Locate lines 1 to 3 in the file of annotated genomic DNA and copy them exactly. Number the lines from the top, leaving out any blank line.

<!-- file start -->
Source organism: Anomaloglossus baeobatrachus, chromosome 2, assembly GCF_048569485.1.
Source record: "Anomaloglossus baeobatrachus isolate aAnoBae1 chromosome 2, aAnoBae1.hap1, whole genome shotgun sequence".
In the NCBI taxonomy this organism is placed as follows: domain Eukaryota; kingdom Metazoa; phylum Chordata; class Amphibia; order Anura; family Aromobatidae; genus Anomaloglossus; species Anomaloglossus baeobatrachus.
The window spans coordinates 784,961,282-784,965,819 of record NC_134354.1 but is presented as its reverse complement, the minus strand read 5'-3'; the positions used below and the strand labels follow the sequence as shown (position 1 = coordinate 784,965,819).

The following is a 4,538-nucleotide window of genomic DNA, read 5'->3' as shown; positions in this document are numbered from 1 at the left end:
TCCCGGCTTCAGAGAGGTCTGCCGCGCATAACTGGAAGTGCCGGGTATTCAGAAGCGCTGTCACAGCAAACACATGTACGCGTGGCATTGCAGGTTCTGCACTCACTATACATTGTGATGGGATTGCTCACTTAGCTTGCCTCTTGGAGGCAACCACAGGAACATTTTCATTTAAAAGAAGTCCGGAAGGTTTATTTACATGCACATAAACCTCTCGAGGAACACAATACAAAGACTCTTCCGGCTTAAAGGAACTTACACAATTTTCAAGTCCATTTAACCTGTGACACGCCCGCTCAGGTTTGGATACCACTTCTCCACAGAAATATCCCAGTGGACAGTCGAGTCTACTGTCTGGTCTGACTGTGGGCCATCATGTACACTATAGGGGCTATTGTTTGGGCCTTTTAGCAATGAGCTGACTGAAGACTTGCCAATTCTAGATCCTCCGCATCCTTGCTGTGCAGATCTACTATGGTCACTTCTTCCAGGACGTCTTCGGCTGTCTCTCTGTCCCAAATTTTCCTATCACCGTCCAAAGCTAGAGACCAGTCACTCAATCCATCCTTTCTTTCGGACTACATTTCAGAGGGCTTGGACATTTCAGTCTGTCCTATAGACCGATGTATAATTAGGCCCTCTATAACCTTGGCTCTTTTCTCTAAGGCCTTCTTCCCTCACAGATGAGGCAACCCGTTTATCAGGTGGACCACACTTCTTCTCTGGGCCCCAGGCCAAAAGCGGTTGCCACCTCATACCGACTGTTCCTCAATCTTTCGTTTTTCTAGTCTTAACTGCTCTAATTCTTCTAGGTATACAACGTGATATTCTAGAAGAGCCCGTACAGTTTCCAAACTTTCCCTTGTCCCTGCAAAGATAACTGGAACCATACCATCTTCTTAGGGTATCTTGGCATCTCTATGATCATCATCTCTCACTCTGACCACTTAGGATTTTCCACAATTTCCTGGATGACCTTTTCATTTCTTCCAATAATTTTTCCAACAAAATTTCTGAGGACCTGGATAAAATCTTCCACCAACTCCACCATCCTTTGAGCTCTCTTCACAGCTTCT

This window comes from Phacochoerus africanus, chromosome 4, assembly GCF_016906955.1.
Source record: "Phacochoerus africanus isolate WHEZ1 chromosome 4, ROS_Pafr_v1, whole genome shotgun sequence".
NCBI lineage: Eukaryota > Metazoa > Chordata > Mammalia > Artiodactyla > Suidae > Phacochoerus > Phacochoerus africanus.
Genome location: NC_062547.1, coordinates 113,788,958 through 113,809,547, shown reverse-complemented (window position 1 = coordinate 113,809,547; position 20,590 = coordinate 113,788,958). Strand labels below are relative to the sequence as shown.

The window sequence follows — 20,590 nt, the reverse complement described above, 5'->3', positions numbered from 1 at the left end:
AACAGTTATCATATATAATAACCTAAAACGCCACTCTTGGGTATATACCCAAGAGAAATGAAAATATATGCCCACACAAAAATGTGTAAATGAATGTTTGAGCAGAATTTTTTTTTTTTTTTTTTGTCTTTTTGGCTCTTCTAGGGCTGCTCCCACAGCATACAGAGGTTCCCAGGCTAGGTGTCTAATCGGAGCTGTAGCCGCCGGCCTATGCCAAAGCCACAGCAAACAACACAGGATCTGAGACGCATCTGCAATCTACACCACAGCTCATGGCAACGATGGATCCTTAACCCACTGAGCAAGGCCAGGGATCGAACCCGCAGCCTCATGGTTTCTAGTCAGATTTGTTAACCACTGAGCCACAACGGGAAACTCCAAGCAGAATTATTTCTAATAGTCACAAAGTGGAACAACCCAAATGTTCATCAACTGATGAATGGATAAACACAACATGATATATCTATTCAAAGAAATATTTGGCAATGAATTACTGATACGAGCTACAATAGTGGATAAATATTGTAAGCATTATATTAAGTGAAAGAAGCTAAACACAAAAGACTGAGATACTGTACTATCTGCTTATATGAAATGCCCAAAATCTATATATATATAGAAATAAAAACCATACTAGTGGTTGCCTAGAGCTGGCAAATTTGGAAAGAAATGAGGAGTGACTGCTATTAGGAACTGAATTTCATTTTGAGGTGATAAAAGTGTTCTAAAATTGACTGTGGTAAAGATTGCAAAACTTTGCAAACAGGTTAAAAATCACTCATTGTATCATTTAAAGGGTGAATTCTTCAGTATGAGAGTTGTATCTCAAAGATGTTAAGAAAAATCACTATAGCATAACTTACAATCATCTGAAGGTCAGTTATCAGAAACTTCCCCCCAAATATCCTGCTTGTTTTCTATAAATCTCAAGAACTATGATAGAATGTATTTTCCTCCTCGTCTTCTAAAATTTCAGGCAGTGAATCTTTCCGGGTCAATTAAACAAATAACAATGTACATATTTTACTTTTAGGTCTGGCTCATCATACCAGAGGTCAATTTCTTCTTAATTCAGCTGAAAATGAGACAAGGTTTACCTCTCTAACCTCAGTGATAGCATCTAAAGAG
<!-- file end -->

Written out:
Source organism: Anomaloglossus baeobatrachus, chromosome 2, assembly GCF_048569485.1.
Source record: "Anomaloglossus baeobatrachus isolate aAnoBae1 chromosome 2, aAnoBae1.hap1, whole genome shotgun sequence".
In the NCBI taxonomy this organism is placed as follows: domain Eukaryota; kingdom Metazoa; phylum Chordata; class Amphibia; order Anura; family Aromobatidae; genus Anomaloglossus; species Anomaloglossus baeobatrachus.